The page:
White River

Winter came early

Posted by John Berry on December 16th, 2011
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According to the Trout Unlimited calendar in my sun room, winter begins on December 22nd. I humbly disagree. Winter, for me, began on December 5th at 10:00 AM. I remember it well, because I was on the river guiding, when it occurred. It was the first day of a two day corporate trip for River Ridge Inn.

When I left the house, it was thirty four degrees with rain in the weather forecast. After joining my clients for breakfast and driving to Rim Shoals, I noticed that the temperature had not changed. The water was low and dropping, the skies were ominously gray and the wind was howling (to include lake wind advisories). I knew that I was in for it. Under my waders, I was wearing heavy wool socks, poly propylene long underwear, a wool sweater, pile pants and a pile jacket, fingerless wool gloves, a windproof hat with warm ear flaps and a rain jacket. Would it be enough? It was soon to be put to the test.

My client Richard has fished with me literally dozens of times. He is an accomplished angler and a friend. Jim was a new client and had never fly fished, so we began the day with a quick casting class. Once Jim could cast twenty five feet, we returned to my boat where I quickly prepared the rods for the day. I rigged them both with a San Juan worm with a dropper nymph, a bit of lead and a strike indicator. On Richard’s line, I put a Y2K as the dropper and on Jim’s I put on a copper bead hare’s ear. I always start the day with my client’s on different flies so that I have a couple of chances to zero in on the most effective pattern. As I was rigging the rods, it was so cold that my fingers got stiff and I had a bit of trouble with the knots. It began to rain.

We launched my boat and motored upstream to a favorite spot of mine. Richard was into fish very quickly and landed a few nice ones. All were taken on the Y2K so I changed Jim over to one as his dropper. About this time, the rain changed over to sleet and then snow. The wind was howling and the temperature hovered around thirty four degrees. The wind was really having an effect on our fishing. The wind chill was really affecting us, it was also difficult to cast and even more difficult for me to maintain a steady drift. Jim was struggling a bit. I worked with him until he got the hang of it and began catching fish.

The wind was blowing the sleet and snow sideways and it was creeping up under my ear flaps I was getting chilled and Richard and Jim were faring no better. I checked my watch and it was a little after noon. I suggested a break for lunch. To get warm, I started my Suburban and cranked the heat to high. I passed out the box lunches and soft drinks. We ate in the car and we were reluctant to leave once we finished. As we sat there, we saw two other groups of anglers from our party call it quits and head for the lodge.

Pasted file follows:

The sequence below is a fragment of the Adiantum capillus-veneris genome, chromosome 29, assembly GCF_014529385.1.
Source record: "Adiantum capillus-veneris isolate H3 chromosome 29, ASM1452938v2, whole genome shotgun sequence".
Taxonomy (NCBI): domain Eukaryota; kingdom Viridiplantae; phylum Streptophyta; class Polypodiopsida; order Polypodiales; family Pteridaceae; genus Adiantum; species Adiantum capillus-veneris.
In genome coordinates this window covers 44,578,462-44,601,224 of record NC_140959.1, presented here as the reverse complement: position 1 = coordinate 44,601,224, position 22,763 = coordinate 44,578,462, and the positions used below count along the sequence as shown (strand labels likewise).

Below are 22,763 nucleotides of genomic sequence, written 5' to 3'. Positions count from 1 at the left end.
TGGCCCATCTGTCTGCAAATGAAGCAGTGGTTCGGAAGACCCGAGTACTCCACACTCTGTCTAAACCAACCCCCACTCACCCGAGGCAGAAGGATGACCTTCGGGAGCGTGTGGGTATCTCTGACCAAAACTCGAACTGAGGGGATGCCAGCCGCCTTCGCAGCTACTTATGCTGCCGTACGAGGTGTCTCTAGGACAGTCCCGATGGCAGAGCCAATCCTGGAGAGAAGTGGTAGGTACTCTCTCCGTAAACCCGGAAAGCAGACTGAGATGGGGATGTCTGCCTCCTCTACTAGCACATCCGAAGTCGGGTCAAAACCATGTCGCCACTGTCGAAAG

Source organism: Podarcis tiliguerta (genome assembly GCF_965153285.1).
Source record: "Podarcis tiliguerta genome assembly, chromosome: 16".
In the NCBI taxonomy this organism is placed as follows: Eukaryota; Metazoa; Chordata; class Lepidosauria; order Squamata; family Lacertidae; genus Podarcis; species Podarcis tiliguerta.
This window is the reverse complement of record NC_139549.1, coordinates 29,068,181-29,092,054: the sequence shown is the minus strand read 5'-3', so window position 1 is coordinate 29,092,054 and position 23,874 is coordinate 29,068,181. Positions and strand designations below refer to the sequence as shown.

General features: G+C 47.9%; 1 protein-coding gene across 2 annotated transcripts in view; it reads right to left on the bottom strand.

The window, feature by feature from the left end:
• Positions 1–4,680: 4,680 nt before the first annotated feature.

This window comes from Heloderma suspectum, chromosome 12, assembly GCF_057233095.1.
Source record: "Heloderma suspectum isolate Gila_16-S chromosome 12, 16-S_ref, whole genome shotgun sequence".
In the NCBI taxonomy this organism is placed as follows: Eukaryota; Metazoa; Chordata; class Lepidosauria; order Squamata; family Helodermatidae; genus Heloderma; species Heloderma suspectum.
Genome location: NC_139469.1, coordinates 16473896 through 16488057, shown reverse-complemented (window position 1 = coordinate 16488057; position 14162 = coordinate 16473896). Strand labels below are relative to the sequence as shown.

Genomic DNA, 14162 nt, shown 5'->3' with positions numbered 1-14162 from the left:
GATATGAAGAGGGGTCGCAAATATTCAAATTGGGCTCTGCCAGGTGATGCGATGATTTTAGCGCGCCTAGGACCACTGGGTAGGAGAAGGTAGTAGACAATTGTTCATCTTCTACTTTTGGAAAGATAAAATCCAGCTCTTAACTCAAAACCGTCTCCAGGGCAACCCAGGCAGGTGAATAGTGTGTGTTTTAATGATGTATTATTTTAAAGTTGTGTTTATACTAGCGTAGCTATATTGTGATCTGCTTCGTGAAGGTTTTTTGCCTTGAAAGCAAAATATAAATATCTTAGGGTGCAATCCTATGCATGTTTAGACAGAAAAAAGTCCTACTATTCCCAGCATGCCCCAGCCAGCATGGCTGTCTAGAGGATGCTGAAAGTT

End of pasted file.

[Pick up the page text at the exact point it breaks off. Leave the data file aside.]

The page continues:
The lunch and warm up rejuvenated us and we were ready to hit it again. Richard and Jim suggested a couple more hours of fishing. It was still snowing but not quite as hard. We made a few drifts and picked up several fish. I looked at the bank and noticed that the water was rising. I stayed in the same area for a few minutes but the catch slowed. When the water rises or falls, the trout will relocate.  The trick is to know where they will be at any given water level.

I moved downstream to a favorite spot for that water level. We picked up two trout on the first drift. The rise had triggered a feeding frenzy. We began catching trout after trout. Jim got in on the action. For him, everything began making sense and he too was catching trout after trout.

About that time, Richard hit a big brown. The trout was hugging the bottom and having his way. Richard’s rod was bent nearly double. I grabbed my boat net and headed to the front of the boat to see if we could get the monster in. I called out to him as I headed up to get the brown on the reel. He was feverishly cranking in line when he noticed that he was standing on his fly line. The trout took a sudden run and the line broke. It was over as quickly as it began.

We continued fishing for another hour. The sun began to set and we were getting chilled. I suggested that we called it a day and Richard and Jim were ready to go. We had stayed there battling the elements and had a good day. We caught plenty of trout and had a shot at a trophy. Sometimes you just have to tough it out.

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